Evaluating measures to conserve and enhance biodiversity:

Islington Swifts Group are a wildlife conservation organisation based in north London, set up by myself in 2016. We aim to improve the protection and enhancement of populations of swifts and other endangered urban wildlifeeither through change of policy, or better implementation of existing policy, as well as providing advice and assistance to residents and organisations. We work with other bodies such as Islington Council, and National Park City, to achieve this aim.

Biodiversity net gain has been unsuccessful with regard to recognising the value of integrated measures which provide sites for wildlife: nesting bricks for birds, roosting boxes for bats, bricks for bees and insects, and “hedgehog highways.

These measures are not included in the biodiversity net gain methodology, although they are mentioned in the National Planning Policy Guidance which states: “…relatively small features can often achieve important benefits for wildlife, such as incorporating ‘swift bricks’ and bat boxes in developments and providing safe routes for hedgehogs between different areas of habitat” (Natural Environment – July 2019, Paragraph 023, Reference ID: 802320190721).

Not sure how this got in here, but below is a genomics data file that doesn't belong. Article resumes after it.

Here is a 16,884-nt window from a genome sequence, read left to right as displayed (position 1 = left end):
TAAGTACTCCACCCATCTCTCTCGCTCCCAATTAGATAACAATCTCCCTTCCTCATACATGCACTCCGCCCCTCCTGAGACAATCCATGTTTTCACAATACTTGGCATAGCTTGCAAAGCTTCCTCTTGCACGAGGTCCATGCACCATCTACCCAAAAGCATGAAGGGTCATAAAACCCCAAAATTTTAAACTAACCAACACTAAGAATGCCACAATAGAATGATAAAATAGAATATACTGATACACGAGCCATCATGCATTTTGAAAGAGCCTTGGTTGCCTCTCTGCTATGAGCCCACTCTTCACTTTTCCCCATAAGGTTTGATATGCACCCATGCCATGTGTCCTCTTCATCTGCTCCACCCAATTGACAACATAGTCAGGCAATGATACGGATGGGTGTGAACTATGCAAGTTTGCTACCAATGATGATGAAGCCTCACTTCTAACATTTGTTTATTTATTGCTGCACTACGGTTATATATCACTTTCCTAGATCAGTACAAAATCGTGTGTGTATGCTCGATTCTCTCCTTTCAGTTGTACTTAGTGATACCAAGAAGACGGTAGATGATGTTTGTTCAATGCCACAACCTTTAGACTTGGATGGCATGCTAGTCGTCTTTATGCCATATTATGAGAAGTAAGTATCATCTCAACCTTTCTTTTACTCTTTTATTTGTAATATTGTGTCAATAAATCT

These measures are further supported by the Living With Beauty report by the Building Better Building Beautiful Commission (30/01/20) which recommends: "Bricks for bees and birds in new build homes" (Policy Proposition 33, page 110); this document is referenced by the government’s current planning consultation.

This guidance is being implemented by some local planning authorities such as Islington and Hackney, to provide enhancement of biodiversity as justification for setting planning conditions which demand such integrated measures in new development. Other local authorities such as the neighbouring London boroughs are overlooking this guidance and not directly demanding such measures, resulting in very inconsistent implementation of the guidance with a long legacy, as it is usually impractical to retrofit such measures.

Such integrated measures can allow populations of endangered wildlife to flourish even in densely urban areas, such as amber-listed swifts and red-listed house sparrows, and allow valuable populations to be retained or created. Where developments are constrained by a lack of green space or restrictions due to conservation area status, such measures can be the only available option to create a habitat for wildlife and therefore effectively a biodiversity net gain.


September 2020